There are two glaring facts the mobile money industry needs to face up to. First, digital accounts have very little value stored in them, and the practice everywhere is to withdraw any e-money received immediately and in full. This makes people not naturally inclined to pay electronically, except for remote payments for which people will take the trouble specifically to cash in. Second, there is surprisingly little systematic use of electronic payments by formal businesses, a space in which cash and especially checks prevail, even in Kenya. The predominant business use is in fact by informal traders, though no product development is aimed at them.

These two gaps work together to limit the electronification of merchant payments. While that’s the case, mobile money will not become part of customers’ everyday life, and many providers will struggle to reach sustainable scale.

The failure in the value proposition in both cases –for savers and for businesses— is that mobile money doesn’t offer manageability tools around the money balances that are kept and the payments that are made or received. As a saver, it does not make me feel in control of my money, because it doesn’t let me separate my money out into various pots and play mental discipline games around them (jam jarring). As a business, mobile money does not make it easy for me to keep accounts, reconcile receipts with invoices, and match against things like inventory and sales leads.

We got to this situation because there is indeed very little manageability (beyond doing the actual transaction) that one can offer on simple mobile phones. But now, subject to some caveats, we can foresee the day in the not too distant future when people at the base of the pyramid, and especially traders and entrepreneurs, will all have smartphones. Moreover, by designing compelling user experiences, financial services could become an important driver to accelerate smartphone penetration in developing countries.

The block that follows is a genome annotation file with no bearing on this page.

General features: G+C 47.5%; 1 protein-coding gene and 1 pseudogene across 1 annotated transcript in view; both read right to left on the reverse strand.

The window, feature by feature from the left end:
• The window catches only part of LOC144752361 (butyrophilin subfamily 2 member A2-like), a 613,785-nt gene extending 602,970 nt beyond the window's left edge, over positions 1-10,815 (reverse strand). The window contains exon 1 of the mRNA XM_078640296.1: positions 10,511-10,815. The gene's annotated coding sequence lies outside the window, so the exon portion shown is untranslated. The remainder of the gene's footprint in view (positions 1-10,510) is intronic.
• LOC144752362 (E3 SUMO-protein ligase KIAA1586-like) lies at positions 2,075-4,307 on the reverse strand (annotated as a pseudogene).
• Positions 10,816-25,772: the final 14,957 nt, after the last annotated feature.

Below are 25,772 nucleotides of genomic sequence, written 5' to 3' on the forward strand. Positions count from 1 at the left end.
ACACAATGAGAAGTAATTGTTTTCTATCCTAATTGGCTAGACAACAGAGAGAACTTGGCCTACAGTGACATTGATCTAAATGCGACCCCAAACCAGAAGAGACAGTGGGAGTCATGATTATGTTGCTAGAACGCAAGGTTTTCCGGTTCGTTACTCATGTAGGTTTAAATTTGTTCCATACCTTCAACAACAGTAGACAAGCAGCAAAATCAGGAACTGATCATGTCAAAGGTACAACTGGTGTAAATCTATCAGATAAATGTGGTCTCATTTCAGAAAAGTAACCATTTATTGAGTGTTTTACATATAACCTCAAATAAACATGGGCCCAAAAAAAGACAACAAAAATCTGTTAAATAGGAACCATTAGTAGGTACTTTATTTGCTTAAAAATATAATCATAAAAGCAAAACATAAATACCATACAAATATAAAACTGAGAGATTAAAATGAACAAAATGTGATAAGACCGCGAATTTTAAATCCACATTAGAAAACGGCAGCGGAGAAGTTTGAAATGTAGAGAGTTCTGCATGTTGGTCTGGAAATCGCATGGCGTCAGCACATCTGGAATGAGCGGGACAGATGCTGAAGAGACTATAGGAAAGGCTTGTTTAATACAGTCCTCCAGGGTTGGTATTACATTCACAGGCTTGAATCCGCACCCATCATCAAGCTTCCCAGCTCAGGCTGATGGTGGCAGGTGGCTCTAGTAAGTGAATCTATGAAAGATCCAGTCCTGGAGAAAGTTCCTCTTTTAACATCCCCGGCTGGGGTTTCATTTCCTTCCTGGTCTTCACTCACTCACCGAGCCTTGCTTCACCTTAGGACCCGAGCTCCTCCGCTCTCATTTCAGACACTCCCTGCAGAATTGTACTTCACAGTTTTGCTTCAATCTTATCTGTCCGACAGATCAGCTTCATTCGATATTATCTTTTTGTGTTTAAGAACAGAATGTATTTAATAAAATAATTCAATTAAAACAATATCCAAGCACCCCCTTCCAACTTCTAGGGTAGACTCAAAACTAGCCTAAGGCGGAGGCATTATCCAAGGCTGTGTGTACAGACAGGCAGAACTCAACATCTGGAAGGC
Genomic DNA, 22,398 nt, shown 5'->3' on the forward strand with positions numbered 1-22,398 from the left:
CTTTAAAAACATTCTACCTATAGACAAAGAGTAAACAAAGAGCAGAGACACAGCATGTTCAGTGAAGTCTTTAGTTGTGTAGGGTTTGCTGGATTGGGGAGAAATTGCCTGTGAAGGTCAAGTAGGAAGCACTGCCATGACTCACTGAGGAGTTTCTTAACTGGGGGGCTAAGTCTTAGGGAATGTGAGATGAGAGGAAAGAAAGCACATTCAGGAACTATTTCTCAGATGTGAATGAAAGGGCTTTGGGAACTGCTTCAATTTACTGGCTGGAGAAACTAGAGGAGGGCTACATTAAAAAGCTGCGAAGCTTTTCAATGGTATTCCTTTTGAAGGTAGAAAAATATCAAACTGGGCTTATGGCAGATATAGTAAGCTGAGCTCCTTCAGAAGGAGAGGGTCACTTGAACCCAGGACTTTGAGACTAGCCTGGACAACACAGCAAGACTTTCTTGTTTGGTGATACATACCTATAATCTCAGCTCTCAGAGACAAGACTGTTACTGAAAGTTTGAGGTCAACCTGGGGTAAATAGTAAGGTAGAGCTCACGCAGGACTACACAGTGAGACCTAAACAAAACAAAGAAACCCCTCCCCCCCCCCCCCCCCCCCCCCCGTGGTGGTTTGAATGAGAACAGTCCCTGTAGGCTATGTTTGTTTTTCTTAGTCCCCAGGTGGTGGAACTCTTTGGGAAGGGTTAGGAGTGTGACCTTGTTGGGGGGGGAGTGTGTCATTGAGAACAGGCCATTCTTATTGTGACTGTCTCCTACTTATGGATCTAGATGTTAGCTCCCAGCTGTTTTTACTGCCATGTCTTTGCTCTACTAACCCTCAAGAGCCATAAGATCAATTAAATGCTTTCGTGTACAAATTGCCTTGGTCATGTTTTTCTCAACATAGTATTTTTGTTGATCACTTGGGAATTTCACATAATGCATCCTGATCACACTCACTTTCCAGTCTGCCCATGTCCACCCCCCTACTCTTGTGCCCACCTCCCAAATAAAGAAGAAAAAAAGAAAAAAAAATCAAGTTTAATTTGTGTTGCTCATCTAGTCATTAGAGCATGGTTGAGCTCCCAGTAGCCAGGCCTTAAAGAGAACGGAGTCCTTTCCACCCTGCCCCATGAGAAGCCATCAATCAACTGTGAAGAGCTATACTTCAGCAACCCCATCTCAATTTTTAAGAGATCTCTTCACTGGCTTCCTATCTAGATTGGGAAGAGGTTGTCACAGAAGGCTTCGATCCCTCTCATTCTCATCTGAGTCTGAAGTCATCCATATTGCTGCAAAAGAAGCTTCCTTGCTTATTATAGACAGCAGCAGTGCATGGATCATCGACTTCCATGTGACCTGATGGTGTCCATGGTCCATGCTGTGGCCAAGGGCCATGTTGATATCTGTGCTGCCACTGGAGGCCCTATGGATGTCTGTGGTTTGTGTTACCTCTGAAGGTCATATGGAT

It is time to start thinking about a new generation of more intuitive mobile money services on touchscreen smartphones – a mobile money app. With this app, mobile money providers can offer a full upgrade path to heavier mobile money users who like the convenience of payments on the fly, but want much more interaction, structure and information around their money matters.

At the personal use level, this banking app should let people express much more visually and cogently the heuristic games they play in their own minds every time they face a money decision. In other words, it should be conceived more like a game than an internet banking site.

At the business use level, it’s about helping (formal and informal) businesses manage the information around transactions, not just helping them pay/receive money. To adopt mobile money as a way of doing business, enterprises need to make sure that payments can be tracked, reconciliations can be made, frauds can be avoided, and payments can be linked to other business processes (e.g. such as order, inventory and fleet management).

The manageability of payments on the business side will not be achieved at the handset level alone. The challenge needs to be solved by developers and integrators working on behalf of business clients. For that, they will need a set of flexible application programming interfaces (APIs) which allow them to integrate the payment flows from the mobile money system with the enterprises’ own accounting, resource and workflow management systems.

Taking mobile money to the next level has got to be about solving the savings and business use challenges. To crack that, it is time that we start experimenting with smartphone apps, supported by appropriate network-level APIs. There needs to be much more bundling of software services with payments. Only then can we really think about mobile money being not only more inclusive but also more relevant daily – and hence more impactful.

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